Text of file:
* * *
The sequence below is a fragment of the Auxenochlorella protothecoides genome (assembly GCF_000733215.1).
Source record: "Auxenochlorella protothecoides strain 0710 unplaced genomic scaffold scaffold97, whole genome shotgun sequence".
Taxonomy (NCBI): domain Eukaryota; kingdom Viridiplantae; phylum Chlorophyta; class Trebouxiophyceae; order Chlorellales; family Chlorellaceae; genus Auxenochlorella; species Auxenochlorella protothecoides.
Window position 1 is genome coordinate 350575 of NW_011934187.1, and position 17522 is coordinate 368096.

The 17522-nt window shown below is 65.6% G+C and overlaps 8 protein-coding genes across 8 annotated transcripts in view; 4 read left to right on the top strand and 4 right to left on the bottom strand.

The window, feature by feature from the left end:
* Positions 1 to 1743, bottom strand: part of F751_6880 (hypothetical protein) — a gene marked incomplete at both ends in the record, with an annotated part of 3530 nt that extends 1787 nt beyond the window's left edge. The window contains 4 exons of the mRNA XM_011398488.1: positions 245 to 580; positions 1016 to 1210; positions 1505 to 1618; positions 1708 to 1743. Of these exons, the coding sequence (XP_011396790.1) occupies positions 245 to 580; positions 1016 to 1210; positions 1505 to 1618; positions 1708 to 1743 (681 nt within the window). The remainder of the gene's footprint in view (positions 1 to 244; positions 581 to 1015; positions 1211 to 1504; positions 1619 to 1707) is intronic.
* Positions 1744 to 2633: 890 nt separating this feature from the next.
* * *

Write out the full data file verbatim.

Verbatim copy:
The sequence below is a fragment of the Auxenochlorella protothecoides genome (assembly GCF_000733215.1).
Source record: "Auxenochlorella protothecoides strain 0710 unplaced genomic scaffold scaffold97, whole genome shotgun sequence".
Taxonomy (NCBI): domain Eukaryota; kingdom Viridiplantae; phylum Chlorophyta; class Trebouxiophyceae; order Chlorellales; family Chlorellaceae; genus Auxenochlorella; species Auxenochlorella protothecoides.
Window position 1 is genome coordinate 350575 of NW_011934187.1, and position 17522 is coordinate 368096.

The 17522-nt window shown below is 65.6% G+C and overlaps 8 protein-coding genes across 8 annotated transcripts in view; 4 read left to right on the top strand and 4 right to left on the bottom strand.

The window, feature by feature from the left end:
* Positions 1 to 1743, bottom strand: part of F751_6880 (hypothetical protein) — a gene marked incomplete at both ends in the record, with an annotated part of 3530 nt that extends 1787 nt beyond the window's left edge. The window contains 4 exons of the mRNA XM_011398488.1: positions 245 to 580; positions 1016 to 1210; positions 1505 to 1618; positions 1708 to 1743. Of these exons, the coding sequence (XP_011396790.1) occupies positions 245 to 580; positions 1016 to 1210; positions 1505 to 1618; positions 1708 to 1743 (681 nt within the window). The remainder of the gene's footprint in view (positions 1 to 244; positions 581 to 1015; positions 1211 to 1504; positions 1619 to 1707) is intronic.
* Positions 1744 to 2633: 890 nt separating this feature from the next.